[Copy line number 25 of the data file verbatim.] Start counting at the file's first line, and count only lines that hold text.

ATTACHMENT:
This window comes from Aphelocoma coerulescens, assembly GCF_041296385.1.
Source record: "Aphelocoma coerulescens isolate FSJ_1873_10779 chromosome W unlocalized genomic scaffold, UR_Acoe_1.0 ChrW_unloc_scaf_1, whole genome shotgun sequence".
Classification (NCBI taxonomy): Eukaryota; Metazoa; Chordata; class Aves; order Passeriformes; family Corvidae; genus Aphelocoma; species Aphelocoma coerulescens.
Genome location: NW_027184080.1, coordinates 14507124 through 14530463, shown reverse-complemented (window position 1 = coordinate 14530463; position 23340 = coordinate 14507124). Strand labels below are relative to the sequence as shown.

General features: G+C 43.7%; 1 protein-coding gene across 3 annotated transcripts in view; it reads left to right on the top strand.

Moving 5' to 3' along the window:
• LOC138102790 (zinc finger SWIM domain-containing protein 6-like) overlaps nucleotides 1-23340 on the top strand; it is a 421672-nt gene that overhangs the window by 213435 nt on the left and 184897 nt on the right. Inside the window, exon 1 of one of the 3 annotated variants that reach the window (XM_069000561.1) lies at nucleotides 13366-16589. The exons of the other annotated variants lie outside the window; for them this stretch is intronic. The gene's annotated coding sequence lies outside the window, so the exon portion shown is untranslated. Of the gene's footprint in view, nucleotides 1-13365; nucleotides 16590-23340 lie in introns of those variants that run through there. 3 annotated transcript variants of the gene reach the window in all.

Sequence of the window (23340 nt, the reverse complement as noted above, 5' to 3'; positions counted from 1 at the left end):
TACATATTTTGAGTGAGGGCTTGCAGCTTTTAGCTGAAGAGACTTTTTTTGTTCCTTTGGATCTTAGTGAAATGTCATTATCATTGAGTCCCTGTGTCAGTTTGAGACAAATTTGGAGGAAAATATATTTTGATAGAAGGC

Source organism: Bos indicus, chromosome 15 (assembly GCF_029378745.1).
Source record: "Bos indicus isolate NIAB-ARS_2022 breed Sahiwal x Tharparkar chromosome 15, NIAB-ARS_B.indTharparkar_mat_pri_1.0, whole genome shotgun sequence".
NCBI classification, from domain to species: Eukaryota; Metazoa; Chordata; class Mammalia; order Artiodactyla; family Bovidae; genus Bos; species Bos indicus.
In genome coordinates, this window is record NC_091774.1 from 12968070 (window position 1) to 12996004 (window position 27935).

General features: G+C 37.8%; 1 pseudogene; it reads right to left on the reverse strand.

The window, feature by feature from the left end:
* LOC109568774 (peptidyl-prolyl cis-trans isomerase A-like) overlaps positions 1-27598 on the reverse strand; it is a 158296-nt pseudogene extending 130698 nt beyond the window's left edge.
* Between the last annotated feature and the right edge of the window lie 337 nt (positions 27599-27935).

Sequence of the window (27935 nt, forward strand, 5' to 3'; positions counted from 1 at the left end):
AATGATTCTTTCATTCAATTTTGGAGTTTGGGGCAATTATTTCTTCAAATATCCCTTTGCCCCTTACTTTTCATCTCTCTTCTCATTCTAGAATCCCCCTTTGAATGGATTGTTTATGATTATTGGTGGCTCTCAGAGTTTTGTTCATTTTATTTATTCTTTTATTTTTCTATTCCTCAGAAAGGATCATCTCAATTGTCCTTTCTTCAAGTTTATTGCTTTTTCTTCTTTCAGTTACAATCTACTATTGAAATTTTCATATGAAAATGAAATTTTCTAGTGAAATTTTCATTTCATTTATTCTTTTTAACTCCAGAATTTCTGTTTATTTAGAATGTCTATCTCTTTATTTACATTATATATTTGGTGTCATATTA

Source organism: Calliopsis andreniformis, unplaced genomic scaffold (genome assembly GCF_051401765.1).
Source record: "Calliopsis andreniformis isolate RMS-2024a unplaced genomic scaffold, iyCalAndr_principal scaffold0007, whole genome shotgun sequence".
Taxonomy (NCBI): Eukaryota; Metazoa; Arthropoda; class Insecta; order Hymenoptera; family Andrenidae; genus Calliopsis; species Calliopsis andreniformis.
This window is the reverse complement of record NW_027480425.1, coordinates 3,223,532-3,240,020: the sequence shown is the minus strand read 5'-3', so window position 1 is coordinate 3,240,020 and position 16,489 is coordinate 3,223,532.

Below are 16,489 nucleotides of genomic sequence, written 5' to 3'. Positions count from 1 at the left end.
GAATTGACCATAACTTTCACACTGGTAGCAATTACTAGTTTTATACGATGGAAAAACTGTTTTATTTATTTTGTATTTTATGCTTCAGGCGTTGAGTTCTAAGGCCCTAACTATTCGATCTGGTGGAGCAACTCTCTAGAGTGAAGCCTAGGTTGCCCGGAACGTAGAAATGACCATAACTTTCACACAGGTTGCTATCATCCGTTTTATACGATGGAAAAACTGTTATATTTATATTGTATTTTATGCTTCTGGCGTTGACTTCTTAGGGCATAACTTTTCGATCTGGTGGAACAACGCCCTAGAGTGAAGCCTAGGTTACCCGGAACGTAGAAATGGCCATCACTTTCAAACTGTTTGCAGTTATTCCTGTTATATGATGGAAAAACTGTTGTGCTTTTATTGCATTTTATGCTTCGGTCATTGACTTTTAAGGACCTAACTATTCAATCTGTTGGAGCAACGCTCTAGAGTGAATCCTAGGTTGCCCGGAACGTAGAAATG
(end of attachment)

GAATTGACCATAACTTTCACACTGGTAGCAATTACTAGTTTTATACGATGGAAAAACTGTTTTATTTATTTTGTATTTTATGCTTCAGGCGTTGAGTTCTAAGGCCCTAACTATTCGATCTGGTGGAGCAACTCTCTAGAGTGAAGCCTAGGTTGCCCGGAACGTAGAAATGACCATAACTTTCACACAGGTTGCTATCATCCGTTTTATACGATGGAAAAACTGTTATATTTATATTGTATTTTATGCTTCTGGCGTTGACTTCTTAGGGCATAACTTTTCGATCTGGTGGAACAACGCCCTAGAGTGAAGCCTAGGTTACCCGGAACGTAGAAATGGCCATCACTTTCAAACTGTTTGCAGTTATTCCTGTTATATGATGGAAAAACTGTTGTGCTTTTATTGCATTTTATGCTTCGGTCATTGACTTTTAAGGACCTAACTATTCAATCTGTTGGAGCAACGCTCTAGAGTGAATCCTAGGTTGCCCGGAACGTAGAAATG